In all my decades covering government meetings, the Cape May County Freeholders' meeting July 9 was the worst. It began, as do all their meetings, with a moment of silence. During that time it's assumed a prayer is offered. Heads were bowed, hands were folded; and then the mood shifted from the sublime into a down-and-out fracas.
For those who missed it by watching TV, the five-member, all-Republican board censured one of its members, E. Marie Hayes. One censure was "based on an allegation of retaliatory conduct," according to a statement from Freeholder Director Gerald Thornton. The other was "based on a violation of the county's Conflict of Interest Policy."
This night had a "packed courtroom," so to speak. The four walls were filled with Hayes' advocates and supportive GOP committee people. Her brother spoke on her behalf.
The air was rife with anger and distrust, and could easily be sliced with a dull knife.
Was this the board of freeholders who are usually so chummy? No more. There was a change, as when autumn chills the air and we know summer is gone.
The ill feelings have festered since Clerk of the Board Elizabeth Bozzelli was given a second title back in October 2018. That's when Hayes and Freeholder Will Morey voted against Bozzelli’s appointment while peers Leonard Desiderio, Jeffrey Pierson, and Thornton gave her a thumbs-up.
Then all hell broke loose. Bozzelli alleged workplace retaliation by Hayes for not shifting her son to another department. Hayes cited the secret investigation into the allegations, and noted she was the subject, yet was not interviewed, nor given sufficient time to review the findings, nor to take notes.
The words "nepotism" and "retaliation" began bouncing off the walls like ping-pong balls.
Such words are the stuff of anonymous Spout Offs, not verbiage uttered by card-carrying GOP members sitting on the elevated dais before a room packed with mostly with Republican onlookers. This was a nightmare that couldn't be happening. This was fratricide. Could this campaign gift have been better orchestrated by the Democrat challengers who want to occupy the seats where Thornton and Hayes sit?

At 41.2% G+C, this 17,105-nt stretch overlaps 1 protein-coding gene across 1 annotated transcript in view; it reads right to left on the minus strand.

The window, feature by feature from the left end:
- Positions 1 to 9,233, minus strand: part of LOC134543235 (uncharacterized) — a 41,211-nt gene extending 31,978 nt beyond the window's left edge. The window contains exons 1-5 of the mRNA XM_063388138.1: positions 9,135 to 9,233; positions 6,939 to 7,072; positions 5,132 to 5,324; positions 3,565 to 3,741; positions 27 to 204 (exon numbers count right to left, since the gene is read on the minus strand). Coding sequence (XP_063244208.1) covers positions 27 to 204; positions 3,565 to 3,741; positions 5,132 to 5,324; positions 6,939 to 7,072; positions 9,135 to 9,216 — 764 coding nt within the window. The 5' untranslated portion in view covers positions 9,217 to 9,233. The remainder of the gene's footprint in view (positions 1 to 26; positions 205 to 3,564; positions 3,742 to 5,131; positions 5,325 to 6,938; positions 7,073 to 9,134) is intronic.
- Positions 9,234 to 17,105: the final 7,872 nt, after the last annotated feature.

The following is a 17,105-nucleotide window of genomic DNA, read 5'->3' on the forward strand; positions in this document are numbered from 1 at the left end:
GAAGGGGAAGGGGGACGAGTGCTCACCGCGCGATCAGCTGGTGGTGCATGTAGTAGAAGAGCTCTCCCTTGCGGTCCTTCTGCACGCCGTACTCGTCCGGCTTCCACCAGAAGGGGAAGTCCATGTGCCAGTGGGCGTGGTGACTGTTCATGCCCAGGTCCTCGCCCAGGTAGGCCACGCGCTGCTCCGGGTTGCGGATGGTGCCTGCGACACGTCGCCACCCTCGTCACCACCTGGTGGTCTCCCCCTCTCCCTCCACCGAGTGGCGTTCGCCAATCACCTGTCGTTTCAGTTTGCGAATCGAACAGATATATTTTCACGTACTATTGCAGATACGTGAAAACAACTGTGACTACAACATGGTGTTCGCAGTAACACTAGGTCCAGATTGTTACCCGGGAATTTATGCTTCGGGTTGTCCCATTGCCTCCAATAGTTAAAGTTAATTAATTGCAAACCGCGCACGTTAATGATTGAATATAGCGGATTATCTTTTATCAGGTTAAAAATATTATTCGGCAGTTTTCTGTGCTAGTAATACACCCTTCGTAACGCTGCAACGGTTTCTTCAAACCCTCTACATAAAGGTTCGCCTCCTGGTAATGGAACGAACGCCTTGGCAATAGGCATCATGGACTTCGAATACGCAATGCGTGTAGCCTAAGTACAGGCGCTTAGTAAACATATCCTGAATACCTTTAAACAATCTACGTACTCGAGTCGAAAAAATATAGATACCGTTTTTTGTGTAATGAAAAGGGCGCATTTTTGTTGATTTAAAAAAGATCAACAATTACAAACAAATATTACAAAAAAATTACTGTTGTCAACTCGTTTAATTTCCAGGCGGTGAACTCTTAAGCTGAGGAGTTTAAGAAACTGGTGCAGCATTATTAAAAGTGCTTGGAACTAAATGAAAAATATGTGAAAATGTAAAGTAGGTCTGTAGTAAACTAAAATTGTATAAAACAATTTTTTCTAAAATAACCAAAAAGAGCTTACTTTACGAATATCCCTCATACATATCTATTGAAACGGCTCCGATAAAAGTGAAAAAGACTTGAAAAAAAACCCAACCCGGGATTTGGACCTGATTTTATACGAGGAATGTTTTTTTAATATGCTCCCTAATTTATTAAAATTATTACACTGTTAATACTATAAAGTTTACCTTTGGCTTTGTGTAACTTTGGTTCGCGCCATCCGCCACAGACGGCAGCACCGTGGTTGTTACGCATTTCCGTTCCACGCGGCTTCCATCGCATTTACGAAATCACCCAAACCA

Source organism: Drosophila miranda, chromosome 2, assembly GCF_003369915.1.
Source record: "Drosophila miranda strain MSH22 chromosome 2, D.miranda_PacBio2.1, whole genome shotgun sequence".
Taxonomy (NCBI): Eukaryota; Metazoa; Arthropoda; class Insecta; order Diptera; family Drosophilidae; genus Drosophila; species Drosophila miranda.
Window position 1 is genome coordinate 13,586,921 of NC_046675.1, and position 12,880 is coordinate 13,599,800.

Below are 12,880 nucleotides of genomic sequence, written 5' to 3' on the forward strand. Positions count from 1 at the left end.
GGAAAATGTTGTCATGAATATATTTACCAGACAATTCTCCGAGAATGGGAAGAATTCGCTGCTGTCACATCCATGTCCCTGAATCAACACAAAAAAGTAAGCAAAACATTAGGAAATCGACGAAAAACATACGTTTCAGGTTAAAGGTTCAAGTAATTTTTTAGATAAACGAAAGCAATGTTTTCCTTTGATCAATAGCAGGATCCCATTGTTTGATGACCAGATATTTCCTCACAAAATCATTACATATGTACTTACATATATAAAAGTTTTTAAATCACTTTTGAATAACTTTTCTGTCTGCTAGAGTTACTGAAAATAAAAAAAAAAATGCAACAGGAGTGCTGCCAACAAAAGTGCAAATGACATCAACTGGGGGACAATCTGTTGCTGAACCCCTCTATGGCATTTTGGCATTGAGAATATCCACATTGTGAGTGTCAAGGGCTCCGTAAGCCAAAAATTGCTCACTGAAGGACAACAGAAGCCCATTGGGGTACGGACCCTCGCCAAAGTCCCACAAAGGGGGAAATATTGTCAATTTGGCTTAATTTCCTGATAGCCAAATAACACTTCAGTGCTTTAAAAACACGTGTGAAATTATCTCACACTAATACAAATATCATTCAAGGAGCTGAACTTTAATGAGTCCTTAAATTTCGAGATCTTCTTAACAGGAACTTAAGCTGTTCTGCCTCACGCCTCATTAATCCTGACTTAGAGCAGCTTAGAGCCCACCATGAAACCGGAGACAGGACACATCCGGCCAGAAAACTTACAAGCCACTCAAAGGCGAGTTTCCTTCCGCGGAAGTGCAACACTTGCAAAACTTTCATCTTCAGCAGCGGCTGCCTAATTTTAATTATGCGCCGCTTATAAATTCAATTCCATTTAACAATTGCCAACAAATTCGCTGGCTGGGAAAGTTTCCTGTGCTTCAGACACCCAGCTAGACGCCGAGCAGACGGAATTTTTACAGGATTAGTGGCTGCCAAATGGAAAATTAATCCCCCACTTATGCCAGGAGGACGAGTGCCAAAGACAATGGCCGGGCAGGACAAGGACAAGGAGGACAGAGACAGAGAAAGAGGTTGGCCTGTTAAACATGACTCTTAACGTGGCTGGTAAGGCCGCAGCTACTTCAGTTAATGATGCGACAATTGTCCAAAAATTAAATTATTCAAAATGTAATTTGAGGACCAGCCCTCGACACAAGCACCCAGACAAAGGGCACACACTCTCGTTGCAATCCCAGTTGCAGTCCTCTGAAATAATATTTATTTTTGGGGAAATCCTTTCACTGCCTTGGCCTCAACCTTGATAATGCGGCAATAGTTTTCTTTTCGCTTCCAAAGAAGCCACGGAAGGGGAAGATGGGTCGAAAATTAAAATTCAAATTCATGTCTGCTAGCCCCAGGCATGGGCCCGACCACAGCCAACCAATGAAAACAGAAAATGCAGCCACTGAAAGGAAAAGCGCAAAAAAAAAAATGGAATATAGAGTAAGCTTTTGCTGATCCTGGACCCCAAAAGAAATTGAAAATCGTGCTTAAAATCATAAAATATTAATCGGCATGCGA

After all, these are the same five who, it is widely and historically expected, will stand shoulder-to-shoulder tomorrow at the 50th annual Cape May County 4-H Fair and serve, with toothy smiles, barbecued chicken, corn, lima beans and ice cream to the masses. Or was that the old Board of Chosen Freeholders?
It's been cited in Spout Offs that the county government is replete with family and friends. It's a "don't ask, don't tell" atmosphere. One day a new desk will appear in an office and, low and behold, a new smiling face will occupy the seat.
Employees secretly and immediately run a "lineage check." They usually land on the fact, ah, yes; it's not what you know. But they know silence is golden if one wants a solid future there. Such stuff is certainly not new or unique to Cape May County, but it's just not right.
Those on this side are the seemingly anointed. They get the raises and promotions. For them life in government is good. Those on the other side get "equal" treatment, which is more like cookie crumbs than a big hunk of cake.
On this southern peninsula, where "good" year-round jobs are scarce, it certainly helps one's job possibilities to be related to an official, or to at least have "friends." Such an uncomfortable fact seemed central to the ill feelings which surfaced like white water in a fish feeding frenzy that night.
The public was told, for the first time, that there had been a six-month workplace investigation, with 17 people interviewed, at a cost of thousands of dollars.
Let's silence the rhetoric of the evening, and focus on nepotism in government and ethics.
Hiring one's family may work in the private sector, but in government, it makes for a very uncomfortable workplace. If the big guy or gal's son or daughter is your boss, and you feel wronged, there are few places to turn, at least without damaging your chance for continued employment.
Why isn't there an outright prohibition on hiring one's family members in government? It would certainly make more places for those who are more qualified, but unconnected.
Ethics in government? It's almost a joke. Play fair? Only if there's a dollar somewhere. Ethics, it seems, is defined by wearing ballet shoes in order to stay this side of the law.
Down deep, each one of us knows what's right and what's wrong. What happened July 9 was troubling on both sides of the aisle. It shouldn't happen again.